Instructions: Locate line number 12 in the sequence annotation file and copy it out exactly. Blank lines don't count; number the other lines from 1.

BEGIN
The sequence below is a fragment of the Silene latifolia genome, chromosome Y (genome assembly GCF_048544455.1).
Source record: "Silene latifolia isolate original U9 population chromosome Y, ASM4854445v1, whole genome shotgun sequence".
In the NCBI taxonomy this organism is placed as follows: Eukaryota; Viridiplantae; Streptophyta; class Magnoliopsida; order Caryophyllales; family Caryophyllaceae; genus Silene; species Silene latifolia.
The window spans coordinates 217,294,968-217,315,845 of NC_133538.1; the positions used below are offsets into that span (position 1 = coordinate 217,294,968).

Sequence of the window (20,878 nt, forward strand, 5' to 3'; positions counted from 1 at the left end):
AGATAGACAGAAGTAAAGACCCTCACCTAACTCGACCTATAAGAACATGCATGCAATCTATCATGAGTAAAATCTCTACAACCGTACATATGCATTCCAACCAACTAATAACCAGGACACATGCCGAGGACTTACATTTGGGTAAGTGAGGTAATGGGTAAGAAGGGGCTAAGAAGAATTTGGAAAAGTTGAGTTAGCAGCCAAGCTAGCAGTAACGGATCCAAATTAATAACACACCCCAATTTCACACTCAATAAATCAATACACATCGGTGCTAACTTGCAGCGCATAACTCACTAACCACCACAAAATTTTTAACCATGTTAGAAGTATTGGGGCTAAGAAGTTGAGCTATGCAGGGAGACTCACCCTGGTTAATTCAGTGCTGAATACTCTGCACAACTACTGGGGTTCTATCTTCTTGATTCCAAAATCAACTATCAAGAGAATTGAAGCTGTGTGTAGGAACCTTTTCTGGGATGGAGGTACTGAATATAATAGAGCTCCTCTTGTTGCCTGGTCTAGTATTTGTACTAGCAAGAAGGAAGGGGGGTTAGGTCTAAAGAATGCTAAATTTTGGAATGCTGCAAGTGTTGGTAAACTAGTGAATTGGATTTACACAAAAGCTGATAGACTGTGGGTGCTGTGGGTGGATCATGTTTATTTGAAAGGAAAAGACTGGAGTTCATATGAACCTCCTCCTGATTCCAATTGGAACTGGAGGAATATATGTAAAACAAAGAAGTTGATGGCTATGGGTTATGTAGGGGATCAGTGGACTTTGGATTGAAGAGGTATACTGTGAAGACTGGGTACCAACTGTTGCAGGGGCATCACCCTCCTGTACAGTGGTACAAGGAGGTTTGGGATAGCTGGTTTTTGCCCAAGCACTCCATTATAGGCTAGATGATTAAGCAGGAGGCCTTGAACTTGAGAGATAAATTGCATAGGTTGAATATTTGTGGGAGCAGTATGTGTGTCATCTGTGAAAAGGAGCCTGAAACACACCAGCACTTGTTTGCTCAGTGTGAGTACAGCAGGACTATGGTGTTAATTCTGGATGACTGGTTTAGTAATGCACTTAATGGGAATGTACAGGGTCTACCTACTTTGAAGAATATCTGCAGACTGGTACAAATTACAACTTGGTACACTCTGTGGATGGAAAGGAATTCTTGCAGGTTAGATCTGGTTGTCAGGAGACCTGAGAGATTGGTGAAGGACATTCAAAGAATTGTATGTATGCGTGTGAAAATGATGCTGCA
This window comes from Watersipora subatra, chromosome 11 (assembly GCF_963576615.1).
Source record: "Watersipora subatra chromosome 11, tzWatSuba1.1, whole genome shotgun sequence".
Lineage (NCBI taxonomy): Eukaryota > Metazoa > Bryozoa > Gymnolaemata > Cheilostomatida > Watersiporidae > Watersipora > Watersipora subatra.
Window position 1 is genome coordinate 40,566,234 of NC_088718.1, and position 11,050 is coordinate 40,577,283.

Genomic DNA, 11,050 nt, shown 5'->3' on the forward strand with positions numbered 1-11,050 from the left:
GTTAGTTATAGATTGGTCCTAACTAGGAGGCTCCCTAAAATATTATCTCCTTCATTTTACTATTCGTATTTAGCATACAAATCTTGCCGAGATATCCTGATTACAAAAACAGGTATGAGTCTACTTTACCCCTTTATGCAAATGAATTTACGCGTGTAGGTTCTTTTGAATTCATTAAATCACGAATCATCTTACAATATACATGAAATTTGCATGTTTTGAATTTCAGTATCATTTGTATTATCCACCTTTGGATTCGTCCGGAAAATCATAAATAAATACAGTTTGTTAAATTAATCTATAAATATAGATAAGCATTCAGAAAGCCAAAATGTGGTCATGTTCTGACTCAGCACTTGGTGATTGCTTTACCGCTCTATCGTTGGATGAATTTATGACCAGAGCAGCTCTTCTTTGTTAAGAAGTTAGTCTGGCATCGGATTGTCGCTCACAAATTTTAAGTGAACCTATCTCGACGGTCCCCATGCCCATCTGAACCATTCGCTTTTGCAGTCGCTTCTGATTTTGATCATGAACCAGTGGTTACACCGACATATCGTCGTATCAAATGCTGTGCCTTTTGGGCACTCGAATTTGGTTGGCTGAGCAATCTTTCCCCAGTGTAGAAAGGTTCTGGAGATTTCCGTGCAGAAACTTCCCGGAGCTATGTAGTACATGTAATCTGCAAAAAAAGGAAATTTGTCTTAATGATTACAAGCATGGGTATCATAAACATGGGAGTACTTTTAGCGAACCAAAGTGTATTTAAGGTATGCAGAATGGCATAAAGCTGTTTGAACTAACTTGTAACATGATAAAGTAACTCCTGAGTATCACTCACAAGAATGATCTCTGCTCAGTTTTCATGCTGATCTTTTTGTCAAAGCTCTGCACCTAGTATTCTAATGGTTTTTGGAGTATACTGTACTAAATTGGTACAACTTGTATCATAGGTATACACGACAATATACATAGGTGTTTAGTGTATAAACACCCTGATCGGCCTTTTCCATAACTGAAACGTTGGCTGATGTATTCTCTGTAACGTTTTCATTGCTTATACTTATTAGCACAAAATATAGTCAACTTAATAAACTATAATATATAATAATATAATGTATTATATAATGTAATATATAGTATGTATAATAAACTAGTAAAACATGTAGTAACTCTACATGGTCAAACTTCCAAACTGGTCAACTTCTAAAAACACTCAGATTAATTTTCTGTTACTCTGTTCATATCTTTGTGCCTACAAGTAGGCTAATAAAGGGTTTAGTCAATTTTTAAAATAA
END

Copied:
GTTAGTTATAGATTGGTCCTAACTAGGAGGCTCCCTAAAATATTATCTCCTTCATTTTACTATTCGTATTTAGCATACAAATCTTGCCGAGATATCCTGATTACAAAAACAGGTATGAGTCTACTTTACCCCTTTATGCAAATGAATTTACGCGTGTAGGTTCTTTTGAATTCATTAAATCACGAATCATCTTACAATATACATGAAATTTGCATGTTTTGAATTTCAGTATCATTTGTATTATCCACCTTTGGATTCGTCCGGAAAATCATAAATAAATACAGTTTGTTAAATTAATCTATAAATATAGATAAGCATTCAGAAAGCCAAAATGTGGTCATGTTCTGACTCAGCACTTGGTGATTGCTTTACCGCTCTATCGTTGGATGAATTTATGACCAGAGCAGCTCTTCTTTGTTAAGAAGTTAGTCTGGCATCGGATTGTCGCTCACAAATTTTAAGTGAACCTATCTCGACGGTCCCCATGCCCATCTGAACCATTCGCTTTTGCAGTCGCTTCTGATTTTGATCATGAACCAGTGGTTACACCGACATATCGTCGTATCAAATGCTGTGCCTTTTGGGCACTCGAATTTGGTTGGCTGAGCAATCTTTCCCCAGTGTAGAAAGGTTCTGGAGATTTCCGTGCAGAAACTTCCCGGAGCTATGTAGTACATGTAATCTGCAAAAAAAGGAAATTTGTCTTAATGATTACAAGCATGGGTATCATAAACATGGGAGTACTTTTAGCGAACCAAAGTGTATTTAAGGTATGCAGAATGGCATAAAGCTGTTTGAACTAACTTGTAACATGATAAAGTAACTCCTGAGTATCACTCACAAGAATGATCTCTGCTCAGTTTTCATGCTGATCTTTTTGTCAAAGCTCTGCACCTAGTATTCTAATGGTTTTTGGAGTATACTGTACTAAATTGGTACAACTTGTATCATAGGTATACACGACAATATACATAGGTGTTTAGTGTATAAACACCCTGATCGGCCTTTTCCATAACTGAAACGTTGGCTGATGTATTCTCTGTAACGTTTTCATTGCTTATACTTATTAGCACAAAATATAGTCAACTTAATAAACTATAATATATAATAATATAATGTATTATATAATGTAATATATAGTATGTATAATAAACTAGTAAAACATGTAGTAACTCTACATGGTCAAACTTCCAAACTGGTCAACTTCTAAAAACACTCAGATTAATTTTCTGTTACTCTGTTCATATCTTTGTGCCTACAAGTAGGCTAATAAAGGGTTTAGTCAATTTTTAAAATAA